Our Dedicated Team
St. Pat's Remembers: The Importance of Remembrance Day
In Canada, the symbolism of a torch - a flame - being passed from hand to hand comes to us not from the Olympics, but from the poem In Flanders Fields, written in 1915 by Lt. Col John McCrae, a Canadian doctor stationed in Flanders Fields, Belgium, one of the bloodiest battlefields of WWI.
After witnessing the death of a close friend, McCrae sat down on the back of an ambulance and penned what has become the most famous war poem of all time, in which he writes about the war from the perspective of the men fighting and dying in it. In the final stanza, McCrae urges readers to, “take up our quarrel with the foe:/ to you from failing hands we throw/ the torch; be yours to hold it high.” In WWI, this was a cry to continue to battle, win the war, and conquer oppression. In WWII the same words were used as a propaganda tool to spur patriotism and increase enlistment to fight yet another war against tyranny.
The idea of passing the torch to the next generation has remained with us, though post-WWII the meaning behind the passing of the torch changed, and today passing the torch is no longer a call to arms. Instead, the torch has become a symbol of remembrance, and the passing of the torch means that the next generation has accepted the challenge of remembering those who have served and died, both at home and abroad, so that we can have the rights and freedoms we so often take for granted.
2010 has become a significant year for remembrance. In February, John Babcock, Canada’s last surviving WWI veteran, died, and in May, the international liberation parade in Wageningen, Netherlands, marked the 65th anniversary of the end of Nazi occupation in that country, and the end of WWII on the European front.
This parade was not your typical parade. The participants wore dark military dress uniforms and medals won for bravery and service to the country, not colourful costumes. The participants were not young; many were in wheelchairs or walked with the assistance of a cane or a walker. They did not throw candy from the floats as they went past; instead, they waved flags and blew kisses from restored WWII vehicles. Veterans from all of the liberating nations – Canada, Britain, Poland, and the US – marched, rode, or were wheeled past, and the raucous reception they received from the crowd of over 130,000 people was nothing less than they deserved.
Thirty-eight of our students, along with five chaperones, had the opportunity to witness this parade, and for most of us who were there it became one of the highlights of our trip. For many, it was life-altering. When we got back on the bus after the parade most of us were talking about the impact of “that one veteran” on us. There were thousands of veterans in that parade, but without saying anything else, each of us knew which one was being referred to. “That one veteran” was riding in the back of a restored WWII transport truck. He was alone, accompanied only by a woman in her 30s, presumably a granddaughter. As he came around the corner he could not help but notice those of us standing closest to the corner: we were decked out in Canadian paraphernalia, and I’m pretty sure we were cheering louder than the rest of the crowd combined. As he passed the first few of us he smiled and waved, but as he continued down the street and saw how far our group stretched – pretty well the length of a city block - his smile faded. His chin began to wobble, and he began to cry. From his seat, he saluted us. It was at that moment that I realized why we were there, what we were witnessing, and the responsibility that had been given to each of us.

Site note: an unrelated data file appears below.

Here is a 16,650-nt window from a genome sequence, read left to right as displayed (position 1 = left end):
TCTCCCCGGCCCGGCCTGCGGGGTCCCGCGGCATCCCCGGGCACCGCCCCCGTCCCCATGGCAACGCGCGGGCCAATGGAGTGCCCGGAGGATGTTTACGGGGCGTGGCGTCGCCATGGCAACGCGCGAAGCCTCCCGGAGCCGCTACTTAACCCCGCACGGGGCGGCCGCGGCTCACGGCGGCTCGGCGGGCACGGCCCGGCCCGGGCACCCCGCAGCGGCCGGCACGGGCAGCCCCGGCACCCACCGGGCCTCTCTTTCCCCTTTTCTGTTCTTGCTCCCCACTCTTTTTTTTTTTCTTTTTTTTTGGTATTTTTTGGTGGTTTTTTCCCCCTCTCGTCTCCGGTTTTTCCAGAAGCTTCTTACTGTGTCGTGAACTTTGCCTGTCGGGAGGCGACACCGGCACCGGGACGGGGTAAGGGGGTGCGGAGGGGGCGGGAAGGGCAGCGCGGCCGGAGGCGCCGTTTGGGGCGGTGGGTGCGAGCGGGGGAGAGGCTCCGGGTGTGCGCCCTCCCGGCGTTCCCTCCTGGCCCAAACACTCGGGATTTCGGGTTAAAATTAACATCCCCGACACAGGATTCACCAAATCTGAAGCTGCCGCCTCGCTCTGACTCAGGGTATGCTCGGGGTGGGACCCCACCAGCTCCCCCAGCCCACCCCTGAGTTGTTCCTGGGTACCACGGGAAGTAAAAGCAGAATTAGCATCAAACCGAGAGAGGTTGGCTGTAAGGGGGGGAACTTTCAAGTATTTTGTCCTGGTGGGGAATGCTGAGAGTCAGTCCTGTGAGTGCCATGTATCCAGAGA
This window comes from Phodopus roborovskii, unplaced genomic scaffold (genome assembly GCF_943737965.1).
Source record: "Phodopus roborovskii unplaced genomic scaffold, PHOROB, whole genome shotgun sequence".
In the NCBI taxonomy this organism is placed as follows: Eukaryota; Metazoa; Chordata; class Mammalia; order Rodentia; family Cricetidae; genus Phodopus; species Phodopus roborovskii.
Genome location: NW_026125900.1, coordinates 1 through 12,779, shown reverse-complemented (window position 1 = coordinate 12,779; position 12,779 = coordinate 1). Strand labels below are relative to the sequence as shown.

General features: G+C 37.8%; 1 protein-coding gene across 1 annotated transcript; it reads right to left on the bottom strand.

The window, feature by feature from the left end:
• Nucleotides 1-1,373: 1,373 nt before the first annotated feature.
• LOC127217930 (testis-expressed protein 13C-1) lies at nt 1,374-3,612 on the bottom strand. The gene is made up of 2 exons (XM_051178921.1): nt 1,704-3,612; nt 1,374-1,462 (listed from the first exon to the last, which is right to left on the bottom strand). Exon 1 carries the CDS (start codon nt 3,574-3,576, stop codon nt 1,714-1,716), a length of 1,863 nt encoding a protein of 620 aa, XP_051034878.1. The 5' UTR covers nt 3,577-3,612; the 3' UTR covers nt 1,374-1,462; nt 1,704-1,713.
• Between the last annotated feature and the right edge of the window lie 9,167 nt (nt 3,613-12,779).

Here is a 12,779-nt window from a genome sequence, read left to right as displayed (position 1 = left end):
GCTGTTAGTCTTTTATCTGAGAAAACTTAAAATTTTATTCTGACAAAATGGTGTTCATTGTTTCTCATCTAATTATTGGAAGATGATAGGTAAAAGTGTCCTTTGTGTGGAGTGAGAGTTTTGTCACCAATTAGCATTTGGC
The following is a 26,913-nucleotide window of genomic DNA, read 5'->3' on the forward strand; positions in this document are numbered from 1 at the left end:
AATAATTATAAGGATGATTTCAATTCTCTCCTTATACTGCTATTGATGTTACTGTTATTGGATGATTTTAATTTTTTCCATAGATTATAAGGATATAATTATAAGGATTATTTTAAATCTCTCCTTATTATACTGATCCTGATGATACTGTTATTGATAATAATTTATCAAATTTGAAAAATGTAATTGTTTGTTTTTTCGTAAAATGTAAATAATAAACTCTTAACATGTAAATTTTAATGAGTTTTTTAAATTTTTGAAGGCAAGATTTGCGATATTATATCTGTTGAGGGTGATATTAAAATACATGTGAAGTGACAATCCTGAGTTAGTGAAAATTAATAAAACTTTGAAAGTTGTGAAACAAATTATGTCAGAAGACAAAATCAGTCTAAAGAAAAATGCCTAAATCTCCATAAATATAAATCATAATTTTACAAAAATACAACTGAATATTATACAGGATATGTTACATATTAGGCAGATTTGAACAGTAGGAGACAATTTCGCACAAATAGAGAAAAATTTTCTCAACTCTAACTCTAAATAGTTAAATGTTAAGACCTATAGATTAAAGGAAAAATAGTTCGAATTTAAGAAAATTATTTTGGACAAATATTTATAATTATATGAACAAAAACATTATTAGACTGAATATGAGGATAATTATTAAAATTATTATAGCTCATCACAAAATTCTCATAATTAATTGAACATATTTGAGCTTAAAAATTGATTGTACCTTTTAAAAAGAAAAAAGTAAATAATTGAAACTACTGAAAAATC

Most of our WWII veterans are now in their 80s and 90s, and this parade was the last international parade being planned in Wageningen as in five years’ time, on the 70th anniversary of the liberation, most of the veterans who will still be alive will be unable to travel that distance to participate. As this generation passes on and the human connection to this era is lost, it is imperative that we all continue to take time throughout the year, but on Remembrance Day especially, to reflect and remember, and understand why we are doing so.
The paradox in our country is that our veterans are getting both older and younger. We also need to remember and honour those currently in service to our country, be it in the military, fire fighting or policing, because their service and sacrifice here and abroad is every bit as important as that of the soldiers' in the past. These men and women protect us, our homes, our nation, and our rights. They do it willingly and selflessly, asking nothing in return. We cannot forget any of them, what they represent, or what they do for us and our nation. We owe them a debt of gratitude, and the only way we can repay that debt is by taking the time to remember and by passing on the reasons why we remember to future generations.
The veterans in that parade passed the torch of remembrance to us, as it was passed to them by the generations before. This year, we at St. Pat’s accept the passing of the torch, and the responsibility that comes with it. Lest we forget.